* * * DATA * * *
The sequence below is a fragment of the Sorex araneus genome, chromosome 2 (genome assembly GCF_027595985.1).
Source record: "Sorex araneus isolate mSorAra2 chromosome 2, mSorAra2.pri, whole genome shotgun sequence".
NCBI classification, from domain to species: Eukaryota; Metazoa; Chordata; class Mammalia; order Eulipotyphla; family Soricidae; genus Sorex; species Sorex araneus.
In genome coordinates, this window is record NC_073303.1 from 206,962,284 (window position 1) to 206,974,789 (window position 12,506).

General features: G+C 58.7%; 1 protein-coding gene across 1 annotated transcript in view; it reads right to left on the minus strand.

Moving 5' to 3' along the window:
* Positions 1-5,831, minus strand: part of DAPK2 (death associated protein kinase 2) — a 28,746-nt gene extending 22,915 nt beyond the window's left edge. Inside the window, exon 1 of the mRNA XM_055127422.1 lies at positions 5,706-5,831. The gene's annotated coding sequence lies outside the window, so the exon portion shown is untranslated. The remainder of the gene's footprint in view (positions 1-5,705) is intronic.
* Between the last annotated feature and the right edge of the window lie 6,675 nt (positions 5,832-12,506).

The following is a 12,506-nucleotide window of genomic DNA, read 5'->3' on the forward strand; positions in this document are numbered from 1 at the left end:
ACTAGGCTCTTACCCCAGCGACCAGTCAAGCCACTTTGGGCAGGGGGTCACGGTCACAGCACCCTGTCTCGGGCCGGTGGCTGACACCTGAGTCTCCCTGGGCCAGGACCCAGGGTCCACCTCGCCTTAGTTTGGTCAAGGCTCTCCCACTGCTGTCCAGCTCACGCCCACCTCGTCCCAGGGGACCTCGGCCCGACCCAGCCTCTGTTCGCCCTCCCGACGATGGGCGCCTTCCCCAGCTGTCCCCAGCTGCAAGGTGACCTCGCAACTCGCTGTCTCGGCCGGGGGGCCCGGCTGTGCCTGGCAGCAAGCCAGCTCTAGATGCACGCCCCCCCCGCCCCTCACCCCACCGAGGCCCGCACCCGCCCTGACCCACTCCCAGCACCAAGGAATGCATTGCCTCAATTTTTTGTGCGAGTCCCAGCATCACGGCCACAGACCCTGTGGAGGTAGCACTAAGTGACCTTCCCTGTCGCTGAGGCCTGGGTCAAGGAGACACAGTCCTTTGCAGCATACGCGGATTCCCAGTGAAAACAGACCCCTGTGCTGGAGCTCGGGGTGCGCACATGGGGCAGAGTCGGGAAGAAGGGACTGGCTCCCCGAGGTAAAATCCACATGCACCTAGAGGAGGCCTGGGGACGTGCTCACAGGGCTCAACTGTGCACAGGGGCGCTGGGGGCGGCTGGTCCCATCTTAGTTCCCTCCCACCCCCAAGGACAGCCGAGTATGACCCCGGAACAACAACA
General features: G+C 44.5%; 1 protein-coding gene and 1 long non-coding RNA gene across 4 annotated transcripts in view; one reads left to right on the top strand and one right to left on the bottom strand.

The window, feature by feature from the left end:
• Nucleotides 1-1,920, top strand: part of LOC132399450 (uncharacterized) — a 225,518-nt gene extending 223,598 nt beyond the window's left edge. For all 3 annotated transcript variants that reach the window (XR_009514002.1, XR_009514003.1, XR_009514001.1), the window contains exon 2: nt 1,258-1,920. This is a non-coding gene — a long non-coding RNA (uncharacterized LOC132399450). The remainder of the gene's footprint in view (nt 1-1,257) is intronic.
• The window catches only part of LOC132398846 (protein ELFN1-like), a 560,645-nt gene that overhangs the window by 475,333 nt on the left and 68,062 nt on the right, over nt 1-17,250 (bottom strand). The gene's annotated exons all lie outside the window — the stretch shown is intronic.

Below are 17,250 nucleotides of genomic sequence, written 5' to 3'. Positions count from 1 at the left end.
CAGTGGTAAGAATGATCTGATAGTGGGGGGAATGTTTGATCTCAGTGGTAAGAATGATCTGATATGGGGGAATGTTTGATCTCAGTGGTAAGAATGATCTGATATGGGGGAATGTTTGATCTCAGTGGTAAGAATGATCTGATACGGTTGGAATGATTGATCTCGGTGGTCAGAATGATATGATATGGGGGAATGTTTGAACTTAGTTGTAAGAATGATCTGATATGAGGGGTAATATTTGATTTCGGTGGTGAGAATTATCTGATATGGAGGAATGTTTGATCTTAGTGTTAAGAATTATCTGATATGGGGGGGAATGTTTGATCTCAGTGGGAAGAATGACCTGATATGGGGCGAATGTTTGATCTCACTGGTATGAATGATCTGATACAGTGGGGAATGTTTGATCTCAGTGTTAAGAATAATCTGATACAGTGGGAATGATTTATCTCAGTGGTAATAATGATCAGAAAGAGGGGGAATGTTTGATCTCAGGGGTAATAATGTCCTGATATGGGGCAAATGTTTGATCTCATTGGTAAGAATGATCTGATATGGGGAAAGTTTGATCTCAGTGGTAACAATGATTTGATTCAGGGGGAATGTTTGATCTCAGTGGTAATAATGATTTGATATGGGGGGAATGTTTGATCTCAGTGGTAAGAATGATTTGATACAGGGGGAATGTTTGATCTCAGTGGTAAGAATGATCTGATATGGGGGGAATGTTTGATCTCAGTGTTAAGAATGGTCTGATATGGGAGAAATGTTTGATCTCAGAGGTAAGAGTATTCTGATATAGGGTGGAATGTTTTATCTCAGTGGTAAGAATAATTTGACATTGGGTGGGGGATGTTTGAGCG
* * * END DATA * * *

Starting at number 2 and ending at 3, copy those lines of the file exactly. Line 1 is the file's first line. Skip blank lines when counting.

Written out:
Source record: "Sorex araneus isolate mSorAra2 chromosome 2, mSorAra2.pri, whole genome shotgun sequence".
NCBI classification, from domain to species: Eukaryota; Metazoa; Chordata; class Mammalia; order Eulipotyphla; family Soricidae; genus Sorex; species Sorex araneus.